We thought it was a very interesting idea to explore to, at least, help us find our own identity in the musical games area.
Review Fix: What was development like?
Vallés: Well, we spent most of the time focused on the implementation of this new way of looking at musical games, so to do that we had to actually explore lots of references. We spent most of the development playing other musical and arcade games to gather ideas (both positive and negative) to build our game. It was usual to see our team’s game designer constantly play new games to take notes and come back to change our game to make it better stand out.
This was the first time any of us did a musical game development, so we had to learn lots of new things!
Review Fix: What makes this game special?
Vallés: As we explained before, it’s gameplay approach: it’s not a ‘pure’ musical game, and instead it combines rhythm and arcade game mechanics to build a recursive gameplay that acts both as a musical experience and a frenzy chaotic struggle.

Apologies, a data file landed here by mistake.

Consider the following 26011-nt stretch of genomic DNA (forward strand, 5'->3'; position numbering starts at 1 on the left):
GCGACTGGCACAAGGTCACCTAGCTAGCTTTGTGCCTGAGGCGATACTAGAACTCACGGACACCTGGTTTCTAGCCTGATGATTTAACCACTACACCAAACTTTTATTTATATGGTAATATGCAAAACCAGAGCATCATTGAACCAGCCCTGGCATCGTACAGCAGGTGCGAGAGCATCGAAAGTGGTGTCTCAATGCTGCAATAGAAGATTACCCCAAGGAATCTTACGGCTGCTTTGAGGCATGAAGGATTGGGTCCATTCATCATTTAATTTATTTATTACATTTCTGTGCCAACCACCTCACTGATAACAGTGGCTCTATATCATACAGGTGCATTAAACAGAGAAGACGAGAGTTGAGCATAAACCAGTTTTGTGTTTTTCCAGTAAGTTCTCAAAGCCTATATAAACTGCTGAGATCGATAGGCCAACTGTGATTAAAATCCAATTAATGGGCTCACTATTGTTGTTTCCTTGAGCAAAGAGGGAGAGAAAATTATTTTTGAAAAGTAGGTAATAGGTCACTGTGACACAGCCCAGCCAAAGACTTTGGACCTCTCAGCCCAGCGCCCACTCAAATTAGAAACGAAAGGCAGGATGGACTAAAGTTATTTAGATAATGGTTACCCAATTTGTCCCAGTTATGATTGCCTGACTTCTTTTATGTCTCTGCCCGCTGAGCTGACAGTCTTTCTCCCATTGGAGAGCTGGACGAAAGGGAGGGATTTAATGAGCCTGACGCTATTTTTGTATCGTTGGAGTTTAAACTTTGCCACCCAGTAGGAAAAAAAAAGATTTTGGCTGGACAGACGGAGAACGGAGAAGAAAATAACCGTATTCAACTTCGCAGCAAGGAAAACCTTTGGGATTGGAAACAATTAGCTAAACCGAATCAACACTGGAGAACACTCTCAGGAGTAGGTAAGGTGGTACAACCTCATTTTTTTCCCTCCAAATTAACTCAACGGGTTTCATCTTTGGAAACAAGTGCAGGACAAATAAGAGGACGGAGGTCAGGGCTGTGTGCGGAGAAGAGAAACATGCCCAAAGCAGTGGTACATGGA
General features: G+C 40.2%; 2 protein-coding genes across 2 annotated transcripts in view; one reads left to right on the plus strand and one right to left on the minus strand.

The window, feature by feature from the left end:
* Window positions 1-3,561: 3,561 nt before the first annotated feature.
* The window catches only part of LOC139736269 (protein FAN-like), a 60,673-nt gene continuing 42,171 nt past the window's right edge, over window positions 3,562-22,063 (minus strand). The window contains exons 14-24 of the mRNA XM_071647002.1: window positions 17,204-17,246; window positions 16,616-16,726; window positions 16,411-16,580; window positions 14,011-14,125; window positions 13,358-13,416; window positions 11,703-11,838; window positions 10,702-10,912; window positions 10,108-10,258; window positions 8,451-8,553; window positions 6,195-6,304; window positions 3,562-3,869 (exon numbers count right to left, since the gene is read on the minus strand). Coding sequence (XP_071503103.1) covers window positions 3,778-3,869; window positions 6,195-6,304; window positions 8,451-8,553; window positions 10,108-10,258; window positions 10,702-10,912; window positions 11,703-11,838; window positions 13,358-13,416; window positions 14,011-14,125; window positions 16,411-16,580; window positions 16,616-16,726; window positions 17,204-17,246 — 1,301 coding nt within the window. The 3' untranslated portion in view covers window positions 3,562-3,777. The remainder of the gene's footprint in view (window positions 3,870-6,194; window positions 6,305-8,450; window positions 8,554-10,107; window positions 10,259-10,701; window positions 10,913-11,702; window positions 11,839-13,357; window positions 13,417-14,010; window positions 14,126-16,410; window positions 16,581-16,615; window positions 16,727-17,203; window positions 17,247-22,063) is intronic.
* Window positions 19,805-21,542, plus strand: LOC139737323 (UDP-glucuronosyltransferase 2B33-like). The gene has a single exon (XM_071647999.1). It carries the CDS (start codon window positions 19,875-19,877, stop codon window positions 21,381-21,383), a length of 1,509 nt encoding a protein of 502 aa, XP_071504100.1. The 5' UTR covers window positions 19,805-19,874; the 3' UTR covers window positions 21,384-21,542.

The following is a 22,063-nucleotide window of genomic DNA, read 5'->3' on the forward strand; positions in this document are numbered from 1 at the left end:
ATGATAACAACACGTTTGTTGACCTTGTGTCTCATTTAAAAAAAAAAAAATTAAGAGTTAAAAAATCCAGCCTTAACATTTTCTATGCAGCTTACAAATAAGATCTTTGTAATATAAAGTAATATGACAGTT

Also, we took advantage of the radar design and also made some of the notes random (as if the players were constantly scanning for enemies -or notes), so each playthrough is slightly different and makes yo always pay a close attention to the game.
Review Fix: What games influenced this one the most?
Vallés: It’s hard to say, as we kind of tried to invent our own fresh take to musical game experiencies, but some of the games that we inspired from the most were Geometry Dash, Piano Tiles 2 and Thumper.
Review Fix: Any fun stories or wild moments during development?